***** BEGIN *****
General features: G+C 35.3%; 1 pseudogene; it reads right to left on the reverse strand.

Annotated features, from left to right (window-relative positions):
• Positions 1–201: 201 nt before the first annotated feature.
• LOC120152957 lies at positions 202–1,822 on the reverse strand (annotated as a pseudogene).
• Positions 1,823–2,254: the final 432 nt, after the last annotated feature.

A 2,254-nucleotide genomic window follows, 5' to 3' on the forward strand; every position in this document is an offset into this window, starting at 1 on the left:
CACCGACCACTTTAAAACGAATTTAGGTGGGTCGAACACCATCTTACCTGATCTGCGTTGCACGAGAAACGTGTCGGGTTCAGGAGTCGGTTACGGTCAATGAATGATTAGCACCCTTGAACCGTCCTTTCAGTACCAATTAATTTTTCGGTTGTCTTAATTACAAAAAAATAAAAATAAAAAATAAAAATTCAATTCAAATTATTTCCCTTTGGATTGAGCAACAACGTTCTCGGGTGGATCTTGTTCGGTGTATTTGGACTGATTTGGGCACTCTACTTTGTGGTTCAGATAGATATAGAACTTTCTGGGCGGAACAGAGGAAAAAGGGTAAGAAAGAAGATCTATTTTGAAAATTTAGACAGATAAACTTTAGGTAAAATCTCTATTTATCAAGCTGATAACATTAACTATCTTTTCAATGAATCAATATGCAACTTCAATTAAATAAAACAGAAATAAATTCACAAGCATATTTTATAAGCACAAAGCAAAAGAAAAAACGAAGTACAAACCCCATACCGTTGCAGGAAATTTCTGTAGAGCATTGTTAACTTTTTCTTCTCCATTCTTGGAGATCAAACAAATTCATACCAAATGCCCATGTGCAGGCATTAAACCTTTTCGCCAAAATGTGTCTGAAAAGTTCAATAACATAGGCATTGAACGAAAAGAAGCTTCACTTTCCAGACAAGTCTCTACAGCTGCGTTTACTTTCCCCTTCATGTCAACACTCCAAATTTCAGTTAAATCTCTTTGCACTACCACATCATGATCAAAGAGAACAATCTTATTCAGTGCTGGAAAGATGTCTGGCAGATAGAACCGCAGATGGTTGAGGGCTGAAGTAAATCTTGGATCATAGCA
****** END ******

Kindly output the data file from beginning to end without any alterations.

General features: G+C 35.3%; 1 pseudogene; it reads right to left on the reverse strand.

Annotated features, from left to right (window-relative positions):
• Positions 1–201: 201 nt before the first annotated feature.
• LOC120152957 lies at positions 202–1,822 on the reverse strand (annotated as a pseudogene).
• Positions 1,823–2,254: the final 432 nt, after the last annotated feature.

A 2,254-nucleotide genomic window follows, 5' to 3' on the forward strand; every position in this document is an offset into this window, starting at 1 on the left:
CACCGACCACTTTAAAACGAATTTAGGTGGGTCGAACACCATCTTACCTGATCTGCGTTGCACGAGAAACGTGTCGGGTTCAGGAGTCGGTTACGGTCAATGAATGATTAGCACCCTTGAACCGTCCTTTCAGTACCAATTAATTTTTCGGTTGTCTTAATTACAAAAAAATAAAAATAAAAAATAAAAATTCAATTCAAATTATTTCCCTTTGGATTGAGCAACAACGTTCTCGGGTGGATCTTGTTCGGTGTATTTGGACTGATTTGGGCACTCTACTTTGTGGTTCAGATAGATATAGAACTTTCTGGGCGGAACAGAGGAAAAAGGGTAAGAAAGAAGATCTATTTTGAAAATTTAGACAGATAAACTTTAGGTAAAATCTCTATTTATCAAGCTGATAACATTAACTATCTTTTCAATGAATCAATATGCAACTTCAATTAAATAAAACAGAAATAAATTCACAAGCATATTTTATAAGCACAAAGCAAAAGAAAAAACGAAGTACAAACCCCATACCGTTGCAGGAAATTTCTGTAGAGCATTGTTAACTTTTTCTTCTCCATTCTTGGAGATCAAACAAATTCATACCAAATGCCCATGTGCAGGCATTAAACCTTTTCGCCAAAATGTGTCTGAAAAGTTCAATAACATAGGCATTGAACGAAAAGAAGCTTCACTTTCCAGACAAGTCTCTACAGCTGCGTTTACTTTCCCCTTCATGTCAACACTCCAAATTTCAGTTAAATCTCTTTGCACTACCACATCATGATCAAAGAGAACAATCTTATTCAGTGCTGGAAAGATGTCTGGCAGATAGAACCGCAGATGGTTGAGGGCTGAAGTAAATCTTGGATCATAGCA